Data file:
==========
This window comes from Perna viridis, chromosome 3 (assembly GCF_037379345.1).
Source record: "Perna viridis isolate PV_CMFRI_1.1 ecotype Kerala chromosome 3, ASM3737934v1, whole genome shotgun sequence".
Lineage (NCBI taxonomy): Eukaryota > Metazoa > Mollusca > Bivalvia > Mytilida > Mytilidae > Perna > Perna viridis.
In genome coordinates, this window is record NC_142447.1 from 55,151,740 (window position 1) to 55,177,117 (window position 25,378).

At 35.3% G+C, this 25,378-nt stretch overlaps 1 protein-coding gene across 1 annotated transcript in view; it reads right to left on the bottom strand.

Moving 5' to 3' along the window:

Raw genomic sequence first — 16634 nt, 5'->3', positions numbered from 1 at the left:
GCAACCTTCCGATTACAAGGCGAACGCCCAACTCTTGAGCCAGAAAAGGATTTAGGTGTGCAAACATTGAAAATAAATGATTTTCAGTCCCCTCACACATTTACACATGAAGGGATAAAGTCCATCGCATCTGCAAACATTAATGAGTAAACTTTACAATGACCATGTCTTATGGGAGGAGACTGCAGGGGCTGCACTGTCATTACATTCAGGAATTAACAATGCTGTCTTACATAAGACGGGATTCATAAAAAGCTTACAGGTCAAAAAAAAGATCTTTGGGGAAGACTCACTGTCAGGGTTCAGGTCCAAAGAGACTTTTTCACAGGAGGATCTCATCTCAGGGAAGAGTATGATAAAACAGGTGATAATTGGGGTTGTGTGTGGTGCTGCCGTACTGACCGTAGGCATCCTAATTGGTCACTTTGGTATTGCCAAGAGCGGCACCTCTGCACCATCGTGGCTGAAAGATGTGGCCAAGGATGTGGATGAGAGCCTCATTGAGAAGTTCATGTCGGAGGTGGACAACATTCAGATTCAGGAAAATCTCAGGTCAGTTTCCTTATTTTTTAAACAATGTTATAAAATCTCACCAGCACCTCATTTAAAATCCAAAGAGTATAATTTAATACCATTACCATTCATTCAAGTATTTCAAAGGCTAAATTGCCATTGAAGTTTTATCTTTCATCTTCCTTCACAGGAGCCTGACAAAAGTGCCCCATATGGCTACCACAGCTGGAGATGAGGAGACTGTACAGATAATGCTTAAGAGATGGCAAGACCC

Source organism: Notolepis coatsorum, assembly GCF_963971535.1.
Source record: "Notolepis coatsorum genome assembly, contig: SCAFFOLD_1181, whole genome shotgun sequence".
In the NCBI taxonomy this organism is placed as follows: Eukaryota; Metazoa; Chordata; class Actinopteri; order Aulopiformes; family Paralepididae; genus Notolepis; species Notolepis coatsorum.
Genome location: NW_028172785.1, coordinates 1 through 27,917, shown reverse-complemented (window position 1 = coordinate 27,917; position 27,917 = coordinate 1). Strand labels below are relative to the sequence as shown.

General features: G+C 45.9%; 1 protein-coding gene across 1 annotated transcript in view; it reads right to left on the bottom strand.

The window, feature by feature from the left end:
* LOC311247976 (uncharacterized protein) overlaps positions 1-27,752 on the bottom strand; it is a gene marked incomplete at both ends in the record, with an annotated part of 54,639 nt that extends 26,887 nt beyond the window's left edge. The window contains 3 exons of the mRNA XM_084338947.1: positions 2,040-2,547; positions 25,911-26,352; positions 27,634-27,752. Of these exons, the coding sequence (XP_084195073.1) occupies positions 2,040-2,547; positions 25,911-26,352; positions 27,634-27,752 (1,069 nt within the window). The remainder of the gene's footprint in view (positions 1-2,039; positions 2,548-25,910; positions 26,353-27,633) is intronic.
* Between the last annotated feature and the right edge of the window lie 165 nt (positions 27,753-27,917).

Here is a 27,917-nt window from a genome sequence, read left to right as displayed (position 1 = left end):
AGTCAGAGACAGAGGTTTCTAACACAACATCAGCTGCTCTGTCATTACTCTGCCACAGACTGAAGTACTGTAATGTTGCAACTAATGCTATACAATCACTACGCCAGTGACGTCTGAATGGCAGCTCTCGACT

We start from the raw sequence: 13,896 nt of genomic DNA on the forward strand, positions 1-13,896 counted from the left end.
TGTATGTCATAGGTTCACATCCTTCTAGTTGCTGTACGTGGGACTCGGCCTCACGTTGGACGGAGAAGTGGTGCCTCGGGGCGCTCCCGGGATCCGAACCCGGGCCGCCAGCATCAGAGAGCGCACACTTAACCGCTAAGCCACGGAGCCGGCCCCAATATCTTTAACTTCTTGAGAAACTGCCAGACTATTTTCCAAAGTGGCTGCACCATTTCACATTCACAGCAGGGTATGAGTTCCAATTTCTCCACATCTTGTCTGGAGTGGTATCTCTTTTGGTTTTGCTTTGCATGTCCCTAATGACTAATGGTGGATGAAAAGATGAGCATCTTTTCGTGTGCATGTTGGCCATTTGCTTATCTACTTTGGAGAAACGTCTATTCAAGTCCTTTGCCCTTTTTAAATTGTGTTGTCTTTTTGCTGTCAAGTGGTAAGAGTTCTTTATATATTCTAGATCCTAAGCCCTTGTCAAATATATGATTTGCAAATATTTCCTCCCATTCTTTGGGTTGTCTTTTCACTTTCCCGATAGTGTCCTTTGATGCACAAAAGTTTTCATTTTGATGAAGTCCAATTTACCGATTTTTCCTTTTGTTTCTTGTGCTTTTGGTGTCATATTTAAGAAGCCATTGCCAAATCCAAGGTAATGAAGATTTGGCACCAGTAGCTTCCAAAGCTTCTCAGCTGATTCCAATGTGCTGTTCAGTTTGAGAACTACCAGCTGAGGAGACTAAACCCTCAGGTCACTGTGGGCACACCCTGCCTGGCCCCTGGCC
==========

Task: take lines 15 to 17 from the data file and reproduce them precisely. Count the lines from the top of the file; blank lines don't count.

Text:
* LOC311247976 (uncharacterized protein) overlaps positions 1-27,752 on the bottom strand; it is a gene marked incomplete at both ends in the record, with an annotated part of 54,639 nt that extends 26,887 nt beyond the window's left edge. The window contains 3 exons of the mRNA XM_084338947.1: positions 2,040-2,547; positions 25,911-26,352; positions 27,634-27,752. Of these exons, the coding sequence (XP_084195073.1) occupies positions 2,040-2,547; positions 25,911-26,352; positions 27,634-27,752 (1,069 nt within the window). The remainder of the gene's footprint in view (positions 1-2,039; positions 2,548-25,910; positions 26,353-27,633) is intronic.
* Between the last annotated feature and the right edge of the window lie 165 nt (positions 27,753-27,917).

Here is a 27,917-nt window from a genome sequence, read left to right as displayed (position 1 = left end):